Emily Brontë She burned too bright for this world

In Lauren Livesey’s presentation showing the work of the Brontë Parsonage Museum at Haworth, the museum dedicated to preserving the Brontë name, I learned more about Emily and her sisters, in a few short hours than ever before. Entertaining, detailed, wholly accessible, with a lightness of touch, she had mine and the rest of the audience’s undivided attention.

Lauren Livesey Brontë Society and Bonnie Greer inside Hull Library Picture: Jerome Whittingham @Photomoments

Before we begin uncovering who Emily was and grounding her in her native Yorkshire – as festival co-curator Bonnie Greer said she ought be – a little about today’s guest.

Lauren Livesey was given a copy of Wuthering Heights aged 6 by her father – a little young perhaps to understand the intense and destructive passions of Catherine Earnshaw and Heathcliff – she returned to the book some years later and by aged 14 had read all the Brontës’ novels. With her love of literature firmly rooted, Lauren joined the museum as an intern, later working as Collections Manager. Now as Audience Development Officer for the Brontë Society, Lauren is responsible for delivering events and exhibitions, working with artists and writers exploring and promoting the legacy of the Brontës.

Recently Lauren has worked with poet Patience Agbabi (Brontë Society writer in residence) and poet Simon Armitage (bi-centenary of Branwell Brontë in 2017) also The Unthanks, the North East folk band putting Emily’s poetry to music, and Lily Cole whose short film Balls looking at Heathcliff’s foundling origins, premiered at the festival in Hull.

There is a deep fascination, particularly from the Far East, surrounding these three clergyman’s daughters who were just at home reading Byron and Shelley, as they were the bible. Apparently the Chinese relate strongly to the self-improvement narrative found in Jane Eyre and the Japanese just adore Wuthering Heights. Not for the first time this week Bonnie Greer makes connections between Wuthering Heights and the innovative work of film director Akira Kurosawa.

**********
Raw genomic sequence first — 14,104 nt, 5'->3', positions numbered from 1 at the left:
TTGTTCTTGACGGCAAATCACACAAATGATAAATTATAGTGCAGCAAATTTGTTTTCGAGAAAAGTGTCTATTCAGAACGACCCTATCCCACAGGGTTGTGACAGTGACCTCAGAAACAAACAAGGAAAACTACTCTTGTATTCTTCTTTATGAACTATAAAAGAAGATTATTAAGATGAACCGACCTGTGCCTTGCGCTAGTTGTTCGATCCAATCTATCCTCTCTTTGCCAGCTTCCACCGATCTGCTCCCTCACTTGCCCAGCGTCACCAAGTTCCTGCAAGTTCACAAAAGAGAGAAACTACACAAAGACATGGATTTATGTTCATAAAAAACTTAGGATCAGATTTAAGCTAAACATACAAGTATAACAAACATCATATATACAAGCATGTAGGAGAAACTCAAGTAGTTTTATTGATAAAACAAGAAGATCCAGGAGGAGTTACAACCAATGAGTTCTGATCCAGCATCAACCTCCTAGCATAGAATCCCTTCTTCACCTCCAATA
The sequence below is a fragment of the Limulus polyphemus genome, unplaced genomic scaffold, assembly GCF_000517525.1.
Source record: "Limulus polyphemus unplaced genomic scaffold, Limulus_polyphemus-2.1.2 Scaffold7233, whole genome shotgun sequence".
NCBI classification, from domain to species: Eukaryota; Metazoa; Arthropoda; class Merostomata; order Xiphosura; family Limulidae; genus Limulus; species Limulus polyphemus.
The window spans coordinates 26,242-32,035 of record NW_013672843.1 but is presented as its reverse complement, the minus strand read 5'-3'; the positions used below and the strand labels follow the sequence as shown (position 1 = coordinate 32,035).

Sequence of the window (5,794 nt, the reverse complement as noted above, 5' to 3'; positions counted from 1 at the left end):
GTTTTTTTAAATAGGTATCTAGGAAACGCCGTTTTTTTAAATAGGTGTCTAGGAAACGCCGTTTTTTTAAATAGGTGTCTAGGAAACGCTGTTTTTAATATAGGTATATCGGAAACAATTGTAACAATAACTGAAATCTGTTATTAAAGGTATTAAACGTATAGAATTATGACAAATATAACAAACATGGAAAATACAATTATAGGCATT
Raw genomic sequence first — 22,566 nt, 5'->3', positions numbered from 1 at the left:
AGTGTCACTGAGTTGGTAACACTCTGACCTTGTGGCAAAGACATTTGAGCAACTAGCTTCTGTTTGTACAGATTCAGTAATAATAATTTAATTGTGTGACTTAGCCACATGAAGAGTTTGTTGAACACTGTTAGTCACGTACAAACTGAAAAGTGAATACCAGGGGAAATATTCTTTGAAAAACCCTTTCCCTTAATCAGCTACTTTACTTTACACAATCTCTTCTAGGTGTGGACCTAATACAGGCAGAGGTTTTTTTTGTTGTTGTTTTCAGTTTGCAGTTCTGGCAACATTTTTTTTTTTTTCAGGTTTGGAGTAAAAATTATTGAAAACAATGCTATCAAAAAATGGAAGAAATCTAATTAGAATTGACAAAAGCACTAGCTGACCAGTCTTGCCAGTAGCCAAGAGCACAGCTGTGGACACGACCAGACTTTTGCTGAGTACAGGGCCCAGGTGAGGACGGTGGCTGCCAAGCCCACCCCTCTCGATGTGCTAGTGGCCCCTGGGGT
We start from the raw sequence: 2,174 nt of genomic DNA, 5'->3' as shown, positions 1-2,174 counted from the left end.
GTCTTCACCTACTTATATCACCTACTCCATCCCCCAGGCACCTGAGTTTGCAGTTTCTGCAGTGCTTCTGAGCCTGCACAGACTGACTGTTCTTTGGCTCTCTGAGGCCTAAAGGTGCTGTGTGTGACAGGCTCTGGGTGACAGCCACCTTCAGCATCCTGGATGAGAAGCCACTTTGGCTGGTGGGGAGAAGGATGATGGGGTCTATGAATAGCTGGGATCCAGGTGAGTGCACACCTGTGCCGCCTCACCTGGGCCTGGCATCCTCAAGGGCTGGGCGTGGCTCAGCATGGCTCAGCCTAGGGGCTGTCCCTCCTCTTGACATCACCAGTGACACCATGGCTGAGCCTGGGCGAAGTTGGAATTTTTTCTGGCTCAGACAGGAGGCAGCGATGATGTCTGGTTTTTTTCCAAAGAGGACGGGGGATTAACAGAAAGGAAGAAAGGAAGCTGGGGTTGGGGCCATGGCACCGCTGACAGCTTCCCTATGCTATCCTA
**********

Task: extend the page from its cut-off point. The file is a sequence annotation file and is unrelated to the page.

Addressing the audience Bonnie asks, ‘Who here is an Emily Person?’ Not really knowing how to respond and finding Emily being confused with Cathy while a picture of Kate Bush swirled around in my head – she was my window into the Wuthering Heights book – I do not raise my hand. Others in the room speak about connecting with Emily’s inner strength, her anger, her defiance, her affiliation with nature, her wildness: her three dimensional female characters.

Talking about the continuing appeal of Wuthering Heights, Lauren explained that every time she rereads the novel – which she does about every 18 months – she finds something new in it. It can have a Marxist reading, an exploration of the social and economic conditions of 18th Century Yorkshire; it can be seen as a feminist parable; even as the revenge of an African slave and a meditation on empire. “All these readings can be held by this single remarkable book,” she assures the audience.

Lauren recalls a particularly resonant moment in the book, a moment familiar to anybody who has ever been in love, the moment when Cathy says ‘I am Heathcliff’ the moment that conveys her almost symbiotic view of herself and Heathcliff as existing as one person. And how she then uses that same idea, of Heathcliff being part of her, to justify marrying Edgar.    

But what about Emily? ‘Emily is seen as an enigma,’ Lauren says, ‘She doesn’t want to be pinned down.’ Readers often feel an affiliation with her, seeing something of themselves in her.

‘Emily Brontë wrote one amazing novel, some poems and stories and a few brusque letters,’ says Lauren introducing her slideshow presentation featuring treasures from the museum’s collection including: diary fragments; one of the few surviving images of Emily; hair jewellery  – bracelets and adornments woven from strands of Emily’s hair and a number of accomplished sketches and paintings by Emily.

There’s one of her dog Keeper a Bull Mastiff, there follows a tale about Emily beating the dog soundly after finding him on her bed. Emily, someone who is supposedly an animal lover, so attuned with nature, wounding him so and then carefully, lovingly bathing the creatures wounds. There’s a similar contradiction in the idea of Emily as a free spirit, yet keeping a young hawk Nero -found with a broken wing – prisoner in a cage.